Everyone is anamored by the search prowess of Google. One trillion pages indexed, and all that.
The web pages that Google indexes are just the tip of the iceberg. What Google helps you do is find information, but what it doesn’t help you do is search databases. You can’t search Google for “the lowest airfare from Portland to Boston,” I mean you could but it would be a fruitless search.
Beyond those trillion pages lies an even vaster Web of hidden data: financial information, shopping catalogs, flight schedules, medical research and all kinds of other material stored in databases that remain largely invisible to search engines.
It is that stream of data that the next evolution of search engines are working to acheive. In a manner of speaking, they are trying to solve, what Google claims, is the final 10% in the search equation.
“Most search engines try to help you find a needle in a haystack,” Mr. Rajaraman said, “but what we’re trying to do is help you explore the haystack.”
That haystack is infinitely large. With millions of databases connected to the Web, and endless possible permutations of search terms, there is simply no way for any search engine — no matter how powerful — to sift through every possible combination of data on the fly.
To extract meaningful data from the Deep Web, search engines have to analyze users’ search terms and figure out how to broker those queries to particular databases. For example, if a user types in “Rembrandt,” the search engine needs to know which databases are most likely to contain information about art ( say, museum catalogs or auction houses), and what kinds of queries those databases will accept.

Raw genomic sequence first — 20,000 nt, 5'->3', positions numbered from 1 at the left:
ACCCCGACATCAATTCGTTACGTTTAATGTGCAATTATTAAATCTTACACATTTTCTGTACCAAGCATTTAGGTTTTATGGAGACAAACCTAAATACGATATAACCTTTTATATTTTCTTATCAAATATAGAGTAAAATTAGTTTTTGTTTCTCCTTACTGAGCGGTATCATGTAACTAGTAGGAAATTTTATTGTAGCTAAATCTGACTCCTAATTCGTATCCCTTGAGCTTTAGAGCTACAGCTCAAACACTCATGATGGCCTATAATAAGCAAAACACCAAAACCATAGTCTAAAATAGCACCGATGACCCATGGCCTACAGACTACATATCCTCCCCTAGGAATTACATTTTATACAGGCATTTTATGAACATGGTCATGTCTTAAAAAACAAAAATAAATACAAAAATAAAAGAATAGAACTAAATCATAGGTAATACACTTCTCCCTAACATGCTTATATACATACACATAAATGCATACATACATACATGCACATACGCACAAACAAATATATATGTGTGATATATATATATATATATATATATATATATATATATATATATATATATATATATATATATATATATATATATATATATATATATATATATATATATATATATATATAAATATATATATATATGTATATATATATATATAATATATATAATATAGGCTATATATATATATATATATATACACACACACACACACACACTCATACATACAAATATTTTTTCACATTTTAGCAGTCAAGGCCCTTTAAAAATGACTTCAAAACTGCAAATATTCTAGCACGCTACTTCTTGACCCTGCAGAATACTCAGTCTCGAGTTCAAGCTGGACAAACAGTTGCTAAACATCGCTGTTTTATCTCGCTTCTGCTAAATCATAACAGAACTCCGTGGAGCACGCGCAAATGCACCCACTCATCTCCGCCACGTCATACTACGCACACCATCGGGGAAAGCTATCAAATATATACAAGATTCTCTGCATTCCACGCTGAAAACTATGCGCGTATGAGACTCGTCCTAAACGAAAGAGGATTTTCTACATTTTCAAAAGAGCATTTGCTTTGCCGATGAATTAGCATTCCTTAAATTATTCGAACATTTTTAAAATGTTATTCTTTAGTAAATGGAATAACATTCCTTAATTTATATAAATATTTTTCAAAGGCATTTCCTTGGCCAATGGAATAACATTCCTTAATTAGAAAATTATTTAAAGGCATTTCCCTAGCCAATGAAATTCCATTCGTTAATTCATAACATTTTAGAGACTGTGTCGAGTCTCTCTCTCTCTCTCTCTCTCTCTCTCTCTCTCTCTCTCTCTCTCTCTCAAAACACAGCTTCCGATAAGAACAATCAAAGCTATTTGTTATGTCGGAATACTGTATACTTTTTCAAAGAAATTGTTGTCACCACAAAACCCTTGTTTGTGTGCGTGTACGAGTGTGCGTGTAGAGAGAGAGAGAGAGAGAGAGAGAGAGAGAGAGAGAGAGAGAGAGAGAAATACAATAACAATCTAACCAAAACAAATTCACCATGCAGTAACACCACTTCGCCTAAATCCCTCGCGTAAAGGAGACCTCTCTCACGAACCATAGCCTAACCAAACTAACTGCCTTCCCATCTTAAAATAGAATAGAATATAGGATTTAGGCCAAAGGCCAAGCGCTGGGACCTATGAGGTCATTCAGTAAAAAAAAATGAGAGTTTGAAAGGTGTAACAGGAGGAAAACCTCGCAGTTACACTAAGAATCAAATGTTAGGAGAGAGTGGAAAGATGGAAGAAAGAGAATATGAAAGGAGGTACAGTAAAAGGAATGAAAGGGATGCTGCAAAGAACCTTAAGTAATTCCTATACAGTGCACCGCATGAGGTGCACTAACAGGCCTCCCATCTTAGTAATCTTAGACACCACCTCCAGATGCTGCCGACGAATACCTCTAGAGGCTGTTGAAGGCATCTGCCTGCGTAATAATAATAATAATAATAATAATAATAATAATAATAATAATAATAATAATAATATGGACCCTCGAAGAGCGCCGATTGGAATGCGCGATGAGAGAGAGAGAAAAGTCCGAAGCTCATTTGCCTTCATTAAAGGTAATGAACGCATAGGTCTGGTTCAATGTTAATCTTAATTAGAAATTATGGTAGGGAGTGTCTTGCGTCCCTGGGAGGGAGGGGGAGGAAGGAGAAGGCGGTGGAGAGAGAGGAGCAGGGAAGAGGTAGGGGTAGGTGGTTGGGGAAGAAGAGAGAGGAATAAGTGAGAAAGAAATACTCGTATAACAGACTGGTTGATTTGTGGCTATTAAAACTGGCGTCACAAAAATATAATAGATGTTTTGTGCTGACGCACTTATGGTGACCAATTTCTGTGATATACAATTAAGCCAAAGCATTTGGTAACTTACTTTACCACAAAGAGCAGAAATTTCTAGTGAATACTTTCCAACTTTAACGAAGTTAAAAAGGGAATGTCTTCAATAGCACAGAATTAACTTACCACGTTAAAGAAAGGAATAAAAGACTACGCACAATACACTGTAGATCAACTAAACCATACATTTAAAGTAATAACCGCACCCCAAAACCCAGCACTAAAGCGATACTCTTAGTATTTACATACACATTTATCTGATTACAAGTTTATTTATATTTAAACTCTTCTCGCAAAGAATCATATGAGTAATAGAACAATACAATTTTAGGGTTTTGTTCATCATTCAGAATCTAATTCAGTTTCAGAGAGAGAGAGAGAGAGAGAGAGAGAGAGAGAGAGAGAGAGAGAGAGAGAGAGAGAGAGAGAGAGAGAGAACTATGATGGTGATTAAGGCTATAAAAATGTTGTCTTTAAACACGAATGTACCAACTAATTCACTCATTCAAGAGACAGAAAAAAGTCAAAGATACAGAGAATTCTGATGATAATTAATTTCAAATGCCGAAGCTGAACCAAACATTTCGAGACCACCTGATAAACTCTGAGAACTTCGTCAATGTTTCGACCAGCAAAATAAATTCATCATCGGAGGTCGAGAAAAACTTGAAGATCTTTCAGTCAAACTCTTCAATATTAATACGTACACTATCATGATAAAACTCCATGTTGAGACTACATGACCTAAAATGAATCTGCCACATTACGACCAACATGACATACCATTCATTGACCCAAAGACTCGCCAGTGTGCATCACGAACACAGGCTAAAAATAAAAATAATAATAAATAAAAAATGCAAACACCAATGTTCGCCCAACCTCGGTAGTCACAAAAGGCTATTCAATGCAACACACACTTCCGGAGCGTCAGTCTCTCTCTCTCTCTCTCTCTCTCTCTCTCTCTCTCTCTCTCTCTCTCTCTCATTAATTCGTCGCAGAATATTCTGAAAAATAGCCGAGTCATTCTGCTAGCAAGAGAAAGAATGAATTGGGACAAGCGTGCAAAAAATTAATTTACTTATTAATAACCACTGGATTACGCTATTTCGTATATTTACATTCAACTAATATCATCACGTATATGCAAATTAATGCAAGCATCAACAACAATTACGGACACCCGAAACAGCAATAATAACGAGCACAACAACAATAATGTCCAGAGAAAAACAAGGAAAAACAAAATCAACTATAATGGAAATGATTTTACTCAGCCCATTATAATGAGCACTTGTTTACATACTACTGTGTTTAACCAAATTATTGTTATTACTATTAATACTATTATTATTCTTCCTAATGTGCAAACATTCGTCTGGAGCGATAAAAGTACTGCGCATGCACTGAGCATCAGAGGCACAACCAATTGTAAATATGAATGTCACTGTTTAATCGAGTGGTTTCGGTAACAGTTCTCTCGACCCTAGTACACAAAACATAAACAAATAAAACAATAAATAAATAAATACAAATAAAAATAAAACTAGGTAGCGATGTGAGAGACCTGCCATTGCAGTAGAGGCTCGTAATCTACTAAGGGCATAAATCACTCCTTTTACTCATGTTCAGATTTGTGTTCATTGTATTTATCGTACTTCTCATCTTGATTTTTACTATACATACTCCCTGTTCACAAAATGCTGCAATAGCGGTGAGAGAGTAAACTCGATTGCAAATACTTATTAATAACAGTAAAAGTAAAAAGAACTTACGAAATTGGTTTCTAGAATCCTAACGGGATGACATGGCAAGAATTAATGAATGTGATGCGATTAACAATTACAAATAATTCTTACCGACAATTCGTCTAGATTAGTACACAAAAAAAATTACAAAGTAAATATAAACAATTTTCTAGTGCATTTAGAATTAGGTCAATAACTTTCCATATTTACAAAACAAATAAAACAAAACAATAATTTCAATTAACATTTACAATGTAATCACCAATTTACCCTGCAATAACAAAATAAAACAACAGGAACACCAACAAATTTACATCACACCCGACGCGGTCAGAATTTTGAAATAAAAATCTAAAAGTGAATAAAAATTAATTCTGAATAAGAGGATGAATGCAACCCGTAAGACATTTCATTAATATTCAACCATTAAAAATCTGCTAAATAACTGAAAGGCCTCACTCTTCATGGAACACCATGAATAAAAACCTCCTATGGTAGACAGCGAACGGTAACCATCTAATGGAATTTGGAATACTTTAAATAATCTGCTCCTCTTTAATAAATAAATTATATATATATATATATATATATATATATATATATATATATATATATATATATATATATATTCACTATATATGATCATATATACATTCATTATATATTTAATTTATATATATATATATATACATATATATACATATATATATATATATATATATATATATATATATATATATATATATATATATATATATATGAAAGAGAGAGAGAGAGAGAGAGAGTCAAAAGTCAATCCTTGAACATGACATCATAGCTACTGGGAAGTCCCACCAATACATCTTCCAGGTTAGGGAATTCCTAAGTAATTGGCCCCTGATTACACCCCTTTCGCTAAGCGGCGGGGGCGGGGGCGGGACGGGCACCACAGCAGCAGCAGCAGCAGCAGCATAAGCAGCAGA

That approach may sound straightforward in theory, but in practice the vast variety of database structures and possible search terms poses a thorny computational challenge.
“This is the most interesting data integration problem imaginable,” says Alon Halevy, a former computer science professor at the University of Washington who is now leading a team at Google that is trying to solve the Deep Web conundrum.
One such search engine that is striving to advance web search is Kosmix. Has anyone used it, or familiar with it? Having only a cursory spin through the site, I like that it integrates information from Twitter, catalogues, news sites, blogs, etc.
But Google’s solution to the problem indicates that we’re moving to a semantic based web. Google is spidering databases via search queries and then building database models from this.
Google’s Deep Web search strategy involves sending out a program to analyze the contents of every database it encounters. For example, if the search engine finds a page with a form related to fine art, it starts guessing likely search terms — “Rembrandt,” “Picasso,” “Vermeer” and so on — until one of those terms returns a match. The search engine then analyzes the results and develops a predictive model of what the database contains.
That, of course, will make the Ubiquity Firefox extension that much more useful and the true future of web interfaces.